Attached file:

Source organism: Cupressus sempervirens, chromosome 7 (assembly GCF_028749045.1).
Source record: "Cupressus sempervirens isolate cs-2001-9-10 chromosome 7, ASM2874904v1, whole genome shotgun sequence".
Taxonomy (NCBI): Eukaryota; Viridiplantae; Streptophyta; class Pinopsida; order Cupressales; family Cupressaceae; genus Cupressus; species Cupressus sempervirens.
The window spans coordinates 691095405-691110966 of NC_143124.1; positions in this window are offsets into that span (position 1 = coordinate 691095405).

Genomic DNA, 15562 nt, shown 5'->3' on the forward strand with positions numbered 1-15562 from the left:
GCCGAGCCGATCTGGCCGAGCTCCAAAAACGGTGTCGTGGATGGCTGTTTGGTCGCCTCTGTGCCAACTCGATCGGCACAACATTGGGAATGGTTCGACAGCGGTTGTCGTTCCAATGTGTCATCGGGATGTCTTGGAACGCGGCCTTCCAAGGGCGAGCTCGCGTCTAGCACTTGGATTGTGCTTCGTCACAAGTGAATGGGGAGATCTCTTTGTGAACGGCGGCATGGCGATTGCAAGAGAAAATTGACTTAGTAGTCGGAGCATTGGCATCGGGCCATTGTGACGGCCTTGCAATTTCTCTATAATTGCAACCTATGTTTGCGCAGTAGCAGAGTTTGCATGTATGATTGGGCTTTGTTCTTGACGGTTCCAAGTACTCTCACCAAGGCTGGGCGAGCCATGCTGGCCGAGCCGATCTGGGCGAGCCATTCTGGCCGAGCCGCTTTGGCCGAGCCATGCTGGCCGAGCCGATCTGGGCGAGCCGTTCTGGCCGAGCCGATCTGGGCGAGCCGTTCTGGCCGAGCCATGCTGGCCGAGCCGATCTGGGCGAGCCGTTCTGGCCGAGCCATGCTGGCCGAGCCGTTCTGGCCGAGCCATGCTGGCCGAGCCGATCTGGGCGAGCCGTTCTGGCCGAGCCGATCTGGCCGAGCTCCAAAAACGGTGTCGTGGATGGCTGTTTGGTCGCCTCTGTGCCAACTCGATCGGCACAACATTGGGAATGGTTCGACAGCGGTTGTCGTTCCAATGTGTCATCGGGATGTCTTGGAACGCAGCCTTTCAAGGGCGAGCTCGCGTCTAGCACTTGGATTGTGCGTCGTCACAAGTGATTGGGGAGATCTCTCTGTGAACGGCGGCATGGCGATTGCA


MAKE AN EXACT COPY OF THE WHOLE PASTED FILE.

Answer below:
Source organism: Cupressus sempervirens, chromosome 7 (assembly GCF_028749045.1).
Source record: "Cupressus sempervirens isolate cs-2001-9-10 chromosome 7, ASM2874904v1, whole genome shotgun sequence".
Taxonomy (NCBI): Eukaryota; Viridiplantae; Streptophyta; class Pinopsida; order Cupressales; family Cupressaceae; genus Cupressus; species Cupressus sempervirens.
The window spans coordinates 691095405-691110966 of NC_143124.1; positions in this window are offsets into that span (position 1 = coordinate 691095405).

Genomic DNA, 15562 nt, shown 5'->3' on the forward strand with positions numbered 1-15562 from the left:
GCCGAGCCGATCTGGCCGAGCTCCAAAAACGGTGTCGTGGATGGCTGTTTGGTCGCCTCTGTGCCAACTCGATCGGCACAACATTGGGAATGGTTCGACAGCGGTTGTCGTTCCAATGTGTCATCGGGATGTCTTGGAACGCGGCCTTCCAAGGGCGAGCTCGCGTCTAGCACTTGGATTGTGCTTCGTCACAAGTGAATGGGGAGATCTCTTTGTGAACGGCGGCATGGCGATTGCAAGAGAAAATTGACTTAGTAGTCGGAGCATTGGCATCGGGCCATTGTGACGGCCTTGCAATTTCTCTATAATTGCAACCTATGTTTGCGCAGTAGCAGAGTTTGCATGTATGATTGGGCTTTGTTCTTGACGGTTCCAAGTACTCTCACCAAGGCTGGGCGAGCCATGCTGGCCGAGCCGATCTGGGCGAGCCATTCTGGCCGAGCCGCTTTGGCCGAGCCATGCTGGCCGAGCCGATCTGGGCGAGCCGTTCTGGCCGAGCCGATCTGGGCGAGCCGTTCTGGCCGAGCCATGCTGGCCGAGCCGATCTGGGCGAGCCGTTCTGGCCGAGCCATGCTGGCCGAGCCGTTCTGGCCGAGCCATGCTGGCCGAGCCGATCTGGGCGAGCCGTTCTGGCCGAGCCGATCTGGCCGAGCTCCAAAAACGGTGTCGTGGATGGCTGTTTGGTCGCCTCTGTGCCAACTCGATCGGCACAACATTGGGAATGGTTCGACAGCGGTTGTCGTTCCAATGTGTCATCGGGATGTCTTGGAACGCAGCCTTTCAAGGGCGAGCTCGCGTCTAGCACTTGGATTGTGCGTCGTCACAAGTGATTGGGGAGATCTCTCTGTGAACGGCGGCATGGCGATTGCA